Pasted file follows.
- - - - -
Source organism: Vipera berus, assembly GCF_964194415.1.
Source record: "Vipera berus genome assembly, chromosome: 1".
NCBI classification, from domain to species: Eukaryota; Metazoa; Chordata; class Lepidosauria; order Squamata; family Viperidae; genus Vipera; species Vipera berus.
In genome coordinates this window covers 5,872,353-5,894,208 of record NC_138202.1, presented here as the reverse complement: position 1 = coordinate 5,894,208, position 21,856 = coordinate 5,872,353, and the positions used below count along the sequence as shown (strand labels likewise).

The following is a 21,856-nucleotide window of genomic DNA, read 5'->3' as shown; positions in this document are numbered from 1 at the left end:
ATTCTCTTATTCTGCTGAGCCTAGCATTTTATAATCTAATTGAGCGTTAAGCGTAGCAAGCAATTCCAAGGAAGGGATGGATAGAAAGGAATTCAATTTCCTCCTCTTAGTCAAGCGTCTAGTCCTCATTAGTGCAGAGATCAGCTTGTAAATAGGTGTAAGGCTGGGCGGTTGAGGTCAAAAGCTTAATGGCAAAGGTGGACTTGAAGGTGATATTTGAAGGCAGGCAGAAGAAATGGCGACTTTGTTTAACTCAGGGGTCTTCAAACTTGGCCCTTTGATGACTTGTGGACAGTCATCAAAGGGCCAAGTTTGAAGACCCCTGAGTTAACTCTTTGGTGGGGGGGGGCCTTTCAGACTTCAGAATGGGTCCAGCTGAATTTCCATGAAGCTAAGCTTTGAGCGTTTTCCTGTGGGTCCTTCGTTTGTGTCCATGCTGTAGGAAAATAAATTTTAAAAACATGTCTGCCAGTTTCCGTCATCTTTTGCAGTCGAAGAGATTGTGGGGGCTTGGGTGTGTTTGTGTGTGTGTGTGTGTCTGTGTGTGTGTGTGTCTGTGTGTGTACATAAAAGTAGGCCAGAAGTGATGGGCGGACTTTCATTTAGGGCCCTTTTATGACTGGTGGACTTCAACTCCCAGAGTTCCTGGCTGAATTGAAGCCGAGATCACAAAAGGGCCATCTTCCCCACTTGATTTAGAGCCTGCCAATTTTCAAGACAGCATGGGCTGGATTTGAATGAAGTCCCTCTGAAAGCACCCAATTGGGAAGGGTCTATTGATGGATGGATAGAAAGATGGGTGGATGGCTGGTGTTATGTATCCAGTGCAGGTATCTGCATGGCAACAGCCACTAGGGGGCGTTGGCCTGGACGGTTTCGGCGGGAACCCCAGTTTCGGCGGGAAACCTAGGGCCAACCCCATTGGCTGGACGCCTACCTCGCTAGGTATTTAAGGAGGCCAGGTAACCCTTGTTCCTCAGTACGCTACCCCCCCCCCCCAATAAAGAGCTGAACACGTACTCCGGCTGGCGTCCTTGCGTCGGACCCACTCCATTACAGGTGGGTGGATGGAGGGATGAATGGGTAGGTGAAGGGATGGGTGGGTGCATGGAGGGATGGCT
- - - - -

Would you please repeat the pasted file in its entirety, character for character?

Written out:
Source organism: Vipera berus, assembly GCF_964194415.1.
Source record: "Vipera berus genome assembly, chromosome: 1".
NCBI classification, from domain to species: Eukaryota; Metazoa; Chordata; class Lepidosauria; order Squamata; family Viperidae; genus Vipera; species Vipera berus.
In genome coordinates this window covers 5,872,353-5,894,208 of record NC_138202.1, presented here as the reverse complement: position 1 = coordinate 5,894,208, position 21,856 = coordinate 5,872,353, and the positions used below count along the sequence as shown (strand labels likewise).

The following is a 21,856-nucleotide window of genomic DNA, read 5'->3' as shown; positions in this document are numbered from 1 at the left end:
ATTCTCTTATTCTGCTGAGCCTAGCATTTTATAATCTAATTGAGCGTTAAGCGTAGCAAGCAATTCCAAGGAAGGGATGGATAGAAAGGAATTCAATTTCCTCCTCTTAGTCAAGCGTCTAGTCCTCATTAGTGCAGAGATCAGCTTGTAAATAGGTGTAAGGCTGGGCGGTTGAGGTCAAAAGCTTAATGGCAAAGGTGGACTTGAAGGTGATATTTGAAGGCAGGCAGAAGAAATGGCGACTTTGTTTAACTCAGGGGTCTTCAAACTTGGCCCTTTGATGACTTGTGGACAGTCATCAAAGGGCCAAGTTTGAAGACCCCTGAGTTAACTCTTTGGTGGGGGGGGGCCTTTCAGACTTCAGAATGGGTCCAGCTGAATTTCCATGAAGCTAAGCTTTGAGCGTTTTCCTGTGGGTCCTTCGTTTGTGTCCATGCTGTAGGAAAATAAATTTTAAAAACATGTCTGCCAGTTTCCGTCATCTTTTGCAGTCGAAGAGATTGTGGGGGCTTGGGTGTGTTTGTGTGTGTGTGTGTGTCTGTGTGTGTGTGTGTCTGTGTGTGTACATAAAAGTAGGCCAGAAGTGATGGGCGGACTTTCATTTAGGGCCCTTTTATGACTGGTGGACTTCAACTCCCAGAGTTCCTGGCTGAATTGAAGCCGAGATCACAAAAGGGCCATCTTCCCCACTTGATTTAGAGCCTGCCAATTTTCAAGACAGCATGGGCTGGATTTGAATGAAGTCCCTCTGAAAGCACCCAATTGGGAAGGGTCTATTGATGGATGGATAGAAAGATGGGTGGATGGCTGGTGTTATGTATCCAGTGCAGGTATCTGCATGGCAACAGCCACTAGGGGGCGTTGGCCTGGACGGTTTCGGCGGGAACCCCAGTTTCGGCGGGAAACCTAGGGCCAACCCCATTGGCTGGACGCCTACCTCGCTAGGTATTTAAGGAGGCCAGGTAACCCTTGTTCCTCAGTACGCTACCCCCCCCCCCCAATAAAGAGCTGAACACGTACTCCGGCTGGCGTCCTTGCGTCGGACCCACTCCATTACAGGTGGGTGGATGGAGGGATGAATGGGTAGGTGAAGGGATGGGTGGGTGCATGGAGGGATGGCT